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United States Court of Appeals,Eighth Circuit.

Nevida CYPRESS, Plaintiff–Appellant v. Carolyn W. COLVIN, Acting Commissioner of Social Security Administration, Defendant–Appellee.

No. 14–3725.

Decided: December 07, 2015

Before LOKEN, BEAM, and SHEPHERD, Circuit Judges. Eugene Gregory Wallace, argued, Raleigh, NC, (Anthony W. Bartels, Jonesboro, AR, on the brief), for Plaintiff–Appellant. Corey Fazekas, argued, Dallas, TX, for Defendant–Appellee.

Nevida Cypress appeals the district court's1 order upholding the denial of supplemental security income (SSI) and disability insurance benefits (DIB). Upon de novo review of the district court's decision upholding the Administrative Law Judge's (ALJ's) denial of benefits, see Anderson v. Astrue, 696 F.3d 790, 793 (8th Cir.2012), we affirm.

Cypress worked as a school janitor until June 30, 2011. She filed her application for SSI and DIB in July 2011, initially claiming disability based on carpal tunnel syndrome and depression. After her application was denied at the initial and reconsideration levels, she received a hearing before the ALJ. The ALJ found that Cypress was not disabled, and the Appeals Council denied her request for review, making the ALJ's decision the final decision of the Commissioner. See Davidson v. Astrue, 501 F.3d 987, 989 (8th Cir.2007). Cypress sought judicial review of the Commissioner's determination, and the district court affirmed the Commissioner's decision.

To determine disability, the ALJ followed the familiar five-step process and determined: (1) Cypress had not engaged in substantial gainful employment since her alleged onset date; (2) Cypress had the following severe impairments: bilateral carpal tunnel syndrome, degenerative disc disease, sleep apnea, diabetes mellitus with neuropathy, degenerative joint disease, obesity, anxiety, and depression; (3) she did not have an impairment or combination of impairments that meets, or is comparable to, a listed impairment; (4) she could not perform her past relevant work as a school janitor which requires a medium exertional level; and (5) she retained the residual functional capacity (RFC) to perform light exertional work such as housekeeping or cafeteria attendant. See Travis v. Astrue, 477 F.3d 1037, 1040 (8th Cir.2007) (citing 20 C.F.R. § 404 .1520(a)(4); 20 C.F.R. § 416.920(a)). As a result, the ALJ determined she was not disabled and was not entitled to benefits.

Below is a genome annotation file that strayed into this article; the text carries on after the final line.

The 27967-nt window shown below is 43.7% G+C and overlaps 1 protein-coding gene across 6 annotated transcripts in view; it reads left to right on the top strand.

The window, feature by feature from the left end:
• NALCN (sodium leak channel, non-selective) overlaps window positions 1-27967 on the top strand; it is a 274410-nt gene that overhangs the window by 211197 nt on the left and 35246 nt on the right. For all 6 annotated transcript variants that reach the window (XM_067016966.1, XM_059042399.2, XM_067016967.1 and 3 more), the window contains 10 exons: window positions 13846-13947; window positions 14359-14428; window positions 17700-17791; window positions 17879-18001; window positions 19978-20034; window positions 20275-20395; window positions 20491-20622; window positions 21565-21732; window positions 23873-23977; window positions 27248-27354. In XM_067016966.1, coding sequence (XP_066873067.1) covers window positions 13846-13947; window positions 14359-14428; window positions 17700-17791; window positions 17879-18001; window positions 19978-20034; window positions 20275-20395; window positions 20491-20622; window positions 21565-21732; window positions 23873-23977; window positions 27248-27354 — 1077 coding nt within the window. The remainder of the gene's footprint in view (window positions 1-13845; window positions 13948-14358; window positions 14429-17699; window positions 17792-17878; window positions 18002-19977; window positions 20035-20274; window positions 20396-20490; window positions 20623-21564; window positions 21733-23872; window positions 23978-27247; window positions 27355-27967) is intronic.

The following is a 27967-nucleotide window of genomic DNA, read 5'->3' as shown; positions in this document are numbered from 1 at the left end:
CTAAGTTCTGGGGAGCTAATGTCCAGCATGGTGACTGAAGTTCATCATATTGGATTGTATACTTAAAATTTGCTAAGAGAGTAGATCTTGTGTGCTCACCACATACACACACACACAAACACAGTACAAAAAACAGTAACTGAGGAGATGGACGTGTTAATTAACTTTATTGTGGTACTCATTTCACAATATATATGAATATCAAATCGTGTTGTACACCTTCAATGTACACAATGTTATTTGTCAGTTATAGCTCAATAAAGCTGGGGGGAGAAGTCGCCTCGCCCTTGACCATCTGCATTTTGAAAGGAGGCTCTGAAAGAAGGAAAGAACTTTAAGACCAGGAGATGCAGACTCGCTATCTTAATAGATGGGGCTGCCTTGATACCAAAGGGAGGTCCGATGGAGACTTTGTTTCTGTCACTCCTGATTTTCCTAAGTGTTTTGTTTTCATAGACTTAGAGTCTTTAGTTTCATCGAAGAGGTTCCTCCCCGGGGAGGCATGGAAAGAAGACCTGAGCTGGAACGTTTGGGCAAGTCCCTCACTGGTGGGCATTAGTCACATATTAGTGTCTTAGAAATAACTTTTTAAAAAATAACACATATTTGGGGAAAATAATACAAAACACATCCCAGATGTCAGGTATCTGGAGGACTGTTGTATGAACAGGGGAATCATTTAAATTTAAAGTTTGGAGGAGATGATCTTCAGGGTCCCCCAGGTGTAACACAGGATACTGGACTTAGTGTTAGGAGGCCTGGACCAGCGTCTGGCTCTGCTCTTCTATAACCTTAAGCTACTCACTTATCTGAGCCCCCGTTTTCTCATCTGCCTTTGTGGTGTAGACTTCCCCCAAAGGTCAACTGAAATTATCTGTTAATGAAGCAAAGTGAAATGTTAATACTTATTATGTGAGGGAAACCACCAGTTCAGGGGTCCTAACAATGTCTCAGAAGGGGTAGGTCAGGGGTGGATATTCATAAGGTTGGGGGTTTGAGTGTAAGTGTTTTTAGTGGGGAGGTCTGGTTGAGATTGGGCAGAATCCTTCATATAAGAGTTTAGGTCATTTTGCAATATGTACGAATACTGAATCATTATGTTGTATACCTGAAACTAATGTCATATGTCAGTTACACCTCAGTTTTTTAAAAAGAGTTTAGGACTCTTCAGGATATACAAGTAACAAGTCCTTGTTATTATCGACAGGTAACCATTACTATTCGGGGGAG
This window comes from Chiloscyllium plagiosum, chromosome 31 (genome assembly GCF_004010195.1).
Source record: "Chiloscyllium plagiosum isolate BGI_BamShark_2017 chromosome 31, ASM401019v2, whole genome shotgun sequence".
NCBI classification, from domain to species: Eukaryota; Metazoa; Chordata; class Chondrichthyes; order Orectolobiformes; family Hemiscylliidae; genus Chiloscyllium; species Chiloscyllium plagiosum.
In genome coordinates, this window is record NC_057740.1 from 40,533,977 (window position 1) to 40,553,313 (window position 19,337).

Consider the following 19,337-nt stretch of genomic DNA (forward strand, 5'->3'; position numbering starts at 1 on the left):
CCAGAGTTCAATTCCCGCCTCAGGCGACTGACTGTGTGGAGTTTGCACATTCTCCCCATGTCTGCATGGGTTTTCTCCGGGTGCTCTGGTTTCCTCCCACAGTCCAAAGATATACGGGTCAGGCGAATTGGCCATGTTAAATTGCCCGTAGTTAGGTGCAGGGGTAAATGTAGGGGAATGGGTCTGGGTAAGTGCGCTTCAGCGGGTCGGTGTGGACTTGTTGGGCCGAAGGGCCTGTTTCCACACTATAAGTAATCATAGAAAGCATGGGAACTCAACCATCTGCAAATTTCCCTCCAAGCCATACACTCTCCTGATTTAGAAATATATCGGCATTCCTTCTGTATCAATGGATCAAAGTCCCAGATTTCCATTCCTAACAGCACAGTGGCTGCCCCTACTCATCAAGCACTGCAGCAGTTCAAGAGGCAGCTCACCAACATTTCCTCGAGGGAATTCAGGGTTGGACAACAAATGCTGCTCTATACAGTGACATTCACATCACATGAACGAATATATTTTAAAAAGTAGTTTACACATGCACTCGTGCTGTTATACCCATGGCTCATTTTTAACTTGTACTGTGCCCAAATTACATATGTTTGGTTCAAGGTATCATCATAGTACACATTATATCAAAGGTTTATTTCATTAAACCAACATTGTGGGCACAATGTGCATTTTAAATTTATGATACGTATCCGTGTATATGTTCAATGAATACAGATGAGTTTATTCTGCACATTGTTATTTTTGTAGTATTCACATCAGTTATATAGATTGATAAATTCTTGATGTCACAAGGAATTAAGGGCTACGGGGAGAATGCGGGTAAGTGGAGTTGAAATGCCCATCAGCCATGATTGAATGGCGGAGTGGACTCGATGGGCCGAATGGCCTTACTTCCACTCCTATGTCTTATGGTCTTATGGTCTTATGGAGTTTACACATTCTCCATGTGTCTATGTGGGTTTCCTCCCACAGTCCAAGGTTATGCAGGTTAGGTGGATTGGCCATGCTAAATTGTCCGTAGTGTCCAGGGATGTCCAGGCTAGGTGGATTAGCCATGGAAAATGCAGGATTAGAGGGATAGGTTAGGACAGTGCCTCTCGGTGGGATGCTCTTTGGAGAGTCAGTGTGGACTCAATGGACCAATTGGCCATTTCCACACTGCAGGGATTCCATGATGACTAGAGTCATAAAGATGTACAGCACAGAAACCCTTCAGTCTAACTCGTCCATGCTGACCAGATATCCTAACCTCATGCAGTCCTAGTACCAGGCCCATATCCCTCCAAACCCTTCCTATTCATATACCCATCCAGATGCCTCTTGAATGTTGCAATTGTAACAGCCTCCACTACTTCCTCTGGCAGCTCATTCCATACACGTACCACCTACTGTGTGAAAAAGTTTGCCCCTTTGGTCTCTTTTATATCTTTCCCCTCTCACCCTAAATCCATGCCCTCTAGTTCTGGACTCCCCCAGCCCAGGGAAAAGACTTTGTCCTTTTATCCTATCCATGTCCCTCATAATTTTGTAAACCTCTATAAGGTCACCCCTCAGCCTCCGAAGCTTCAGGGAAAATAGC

In this appeal, she argues the Commissioner's decision that she can perform light work is not supported by substantial evidence on the record as a whole and that the RFC determination should have included additional manipulative restrictions due to her diagnosis of severe carpal tunnel syndrome. We will affirm the Commissioner's decision if it is supported by substantial evidence on the record as a whole. See Jones v. Astrue, 619 F.3d 963, 968 (8th Cir.2010). Substantial evidence is “less than a preponderance but ․ enough that a reasonable mind would find it adequate to support the conclusion.” Id. (quotation omitted). In evaluating for substantial evidence, we “consider the evidence that supports the Commissioner's decision as well as the evidence that detracts from it.” Id. (quotation omitted). If, after reviewing the entire record, it is possible to draw two inconsistent positions, and the Commissioner has adopted one of those positions, we must affirm. See id.

As to her first argument, Cypress claims that the ALJ's RFC determination that she could perform the standing and walking requirements of light work—a total of six hours of an eight-hour workday—is not supported by substantial evidence in the record. Cypress argues the medical evidence documents her chronic back and leg pain and her limited mobility, including the need to use a walker.